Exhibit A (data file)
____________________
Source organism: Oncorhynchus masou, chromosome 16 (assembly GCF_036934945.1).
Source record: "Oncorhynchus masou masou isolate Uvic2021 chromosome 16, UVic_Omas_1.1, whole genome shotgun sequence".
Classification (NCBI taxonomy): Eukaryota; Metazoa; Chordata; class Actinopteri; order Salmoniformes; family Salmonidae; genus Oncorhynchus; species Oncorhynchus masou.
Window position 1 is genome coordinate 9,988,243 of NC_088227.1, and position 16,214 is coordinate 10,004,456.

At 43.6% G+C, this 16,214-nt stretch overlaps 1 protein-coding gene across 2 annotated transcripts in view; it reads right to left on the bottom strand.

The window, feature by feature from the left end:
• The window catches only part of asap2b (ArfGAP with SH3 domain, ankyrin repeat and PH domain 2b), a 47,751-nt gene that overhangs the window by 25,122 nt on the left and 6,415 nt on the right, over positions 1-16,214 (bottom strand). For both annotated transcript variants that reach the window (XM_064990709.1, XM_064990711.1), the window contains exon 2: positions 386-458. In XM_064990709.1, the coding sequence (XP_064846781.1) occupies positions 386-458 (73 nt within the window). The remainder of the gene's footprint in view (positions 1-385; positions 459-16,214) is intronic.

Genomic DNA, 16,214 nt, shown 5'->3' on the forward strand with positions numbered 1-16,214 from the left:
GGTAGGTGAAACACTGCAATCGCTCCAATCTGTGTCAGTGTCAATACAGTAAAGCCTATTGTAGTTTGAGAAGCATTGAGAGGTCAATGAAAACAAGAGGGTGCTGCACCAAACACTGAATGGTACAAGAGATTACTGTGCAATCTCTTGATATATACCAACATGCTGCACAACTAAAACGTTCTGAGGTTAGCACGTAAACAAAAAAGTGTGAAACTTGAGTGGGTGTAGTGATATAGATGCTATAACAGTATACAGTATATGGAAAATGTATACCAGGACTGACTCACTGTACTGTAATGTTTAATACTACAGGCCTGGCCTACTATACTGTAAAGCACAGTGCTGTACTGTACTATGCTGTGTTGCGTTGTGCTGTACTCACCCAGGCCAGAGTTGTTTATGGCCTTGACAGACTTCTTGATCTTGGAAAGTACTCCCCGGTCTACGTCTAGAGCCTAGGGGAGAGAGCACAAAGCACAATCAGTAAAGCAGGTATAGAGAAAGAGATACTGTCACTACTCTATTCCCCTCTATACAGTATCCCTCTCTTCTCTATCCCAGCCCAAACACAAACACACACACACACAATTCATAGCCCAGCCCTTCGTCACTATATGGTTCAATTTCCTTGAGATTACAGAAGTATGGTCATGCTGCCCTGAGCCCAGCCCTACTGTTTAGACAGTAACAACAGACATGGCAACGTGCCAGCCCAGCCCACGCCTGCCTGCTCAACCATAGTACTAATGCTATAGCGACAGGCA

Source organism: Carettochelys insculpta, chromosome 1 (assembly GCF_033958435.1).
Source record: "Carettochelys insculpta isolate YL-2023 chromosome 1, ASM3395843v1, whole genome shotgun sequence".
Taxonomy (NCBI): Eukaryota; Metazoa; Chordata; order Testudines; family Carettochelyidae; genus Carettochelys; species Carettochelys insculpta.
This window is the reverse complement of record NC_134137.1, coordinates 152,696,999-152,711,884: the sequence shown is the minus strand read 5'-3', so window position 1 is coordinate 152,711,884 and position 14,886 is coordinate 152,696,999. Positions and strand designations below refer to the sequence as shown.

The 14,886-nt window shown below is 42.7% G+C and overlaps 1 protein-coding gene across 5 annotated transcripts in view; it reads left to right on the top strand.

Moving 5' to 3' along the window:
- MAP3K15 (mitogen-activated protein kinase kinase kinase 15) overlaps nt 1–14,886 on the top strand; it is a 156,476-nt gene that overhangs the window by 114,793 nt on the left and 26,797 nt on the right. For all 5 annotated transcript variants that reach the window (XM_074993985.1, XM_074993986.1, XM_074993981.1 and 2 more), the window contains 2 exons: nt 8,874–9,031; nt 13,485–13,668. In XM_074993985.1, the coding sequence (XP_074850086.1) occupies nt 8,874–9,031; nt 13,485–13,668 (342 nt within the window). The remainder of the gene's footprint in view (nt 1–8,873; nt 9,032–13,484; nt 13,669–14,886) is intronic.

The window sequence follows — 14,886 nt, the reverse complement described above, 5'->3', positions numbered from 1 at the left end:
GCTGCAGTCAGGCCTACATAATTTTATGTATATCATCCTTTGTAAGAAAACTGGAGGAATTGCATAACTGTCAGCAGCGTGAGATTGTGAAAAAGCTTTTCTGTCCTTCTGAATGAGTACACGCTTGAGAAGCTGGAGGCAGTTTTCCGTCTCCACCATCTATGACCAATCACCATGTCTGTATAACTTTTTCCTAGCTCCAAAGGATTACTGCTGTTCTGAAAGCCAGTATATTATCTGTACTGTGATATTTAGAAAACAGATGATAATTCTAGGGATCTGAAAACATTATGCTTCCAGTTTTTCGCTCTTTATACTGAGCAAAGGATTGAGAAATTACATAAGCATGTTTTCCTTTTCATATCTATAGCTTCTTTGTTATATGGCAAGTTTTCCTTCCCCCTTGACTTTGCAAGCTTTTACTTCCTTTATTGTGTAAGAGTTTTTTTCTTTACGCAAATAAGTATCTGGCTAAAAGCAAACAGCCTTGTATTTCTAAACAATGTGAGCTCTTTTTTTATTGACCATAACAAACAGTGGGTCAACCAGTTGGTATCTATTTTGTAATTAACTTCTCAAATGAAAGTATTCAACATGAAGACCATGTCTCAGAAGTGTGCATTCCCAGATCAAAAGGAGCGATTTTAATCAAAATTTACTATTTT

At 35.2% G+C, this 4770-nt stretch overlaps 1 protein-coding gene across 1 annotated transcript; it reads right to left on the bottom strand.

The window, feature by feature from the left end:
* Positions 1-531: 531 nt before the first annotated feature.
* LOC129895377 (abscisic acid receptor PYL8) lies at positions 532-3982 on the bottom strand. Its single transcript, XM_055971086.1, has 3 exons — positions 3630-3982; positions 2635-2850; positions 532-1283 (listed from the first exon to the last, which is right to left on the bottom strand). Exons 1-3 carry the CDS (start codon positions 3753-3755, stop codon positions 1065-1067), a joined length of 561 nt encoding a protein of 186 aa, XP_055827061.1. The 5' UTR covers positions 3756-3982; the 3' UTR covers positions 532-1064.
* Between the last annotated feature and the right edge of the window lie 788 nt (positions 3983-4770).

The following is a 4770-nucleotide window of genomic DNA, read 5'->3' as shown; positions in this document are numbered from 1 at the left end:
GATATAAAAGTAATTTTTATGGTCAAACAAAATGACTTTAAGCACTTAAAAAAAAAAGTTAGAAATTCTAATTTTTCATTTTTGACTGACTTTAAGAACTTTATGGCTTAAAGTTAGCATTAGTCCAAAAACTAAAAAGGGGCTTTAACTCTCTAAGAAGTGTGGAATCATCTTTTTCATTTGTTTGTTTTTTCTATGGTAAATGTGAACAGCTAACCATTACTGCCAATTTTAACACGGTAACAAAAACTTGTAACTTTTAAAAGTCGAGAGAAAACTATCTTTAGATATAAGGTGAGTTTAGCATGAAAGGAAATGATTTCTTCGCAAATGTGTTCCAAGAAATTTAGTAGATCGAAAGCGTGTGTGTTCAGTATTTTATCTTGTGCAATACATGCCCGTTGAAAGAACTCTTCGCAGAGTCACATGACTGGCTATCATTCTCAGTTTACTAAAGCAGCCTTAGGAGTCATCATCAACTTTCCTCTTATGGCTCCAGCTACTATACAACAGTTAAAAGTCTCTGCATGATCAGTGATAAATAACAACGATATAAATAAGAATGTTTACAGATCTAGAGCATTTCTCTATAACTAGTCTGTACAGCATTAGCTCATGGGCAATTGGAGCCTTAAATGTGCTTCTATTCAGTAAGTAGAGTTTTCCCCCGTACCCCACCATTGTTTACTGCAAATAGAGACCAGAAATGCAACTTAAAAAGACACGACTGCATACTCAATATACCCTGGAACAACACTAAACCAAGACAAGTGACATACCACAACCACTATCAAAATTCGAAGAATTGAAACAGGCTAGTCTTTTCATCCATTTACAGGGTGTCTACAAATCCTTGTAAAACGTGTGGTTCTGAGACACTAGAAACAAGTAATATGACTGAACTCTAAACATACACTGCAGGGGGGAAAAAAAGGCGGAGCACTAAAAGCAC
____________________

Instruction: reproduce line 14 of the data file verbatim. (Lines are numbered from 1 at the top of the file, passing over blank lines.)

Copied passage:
The 14,886-nt window shown below is 42.7% G+C and overlaps 1 protein-coding gene across 5 annotated transcripts in view; it reads left to right on the top strand.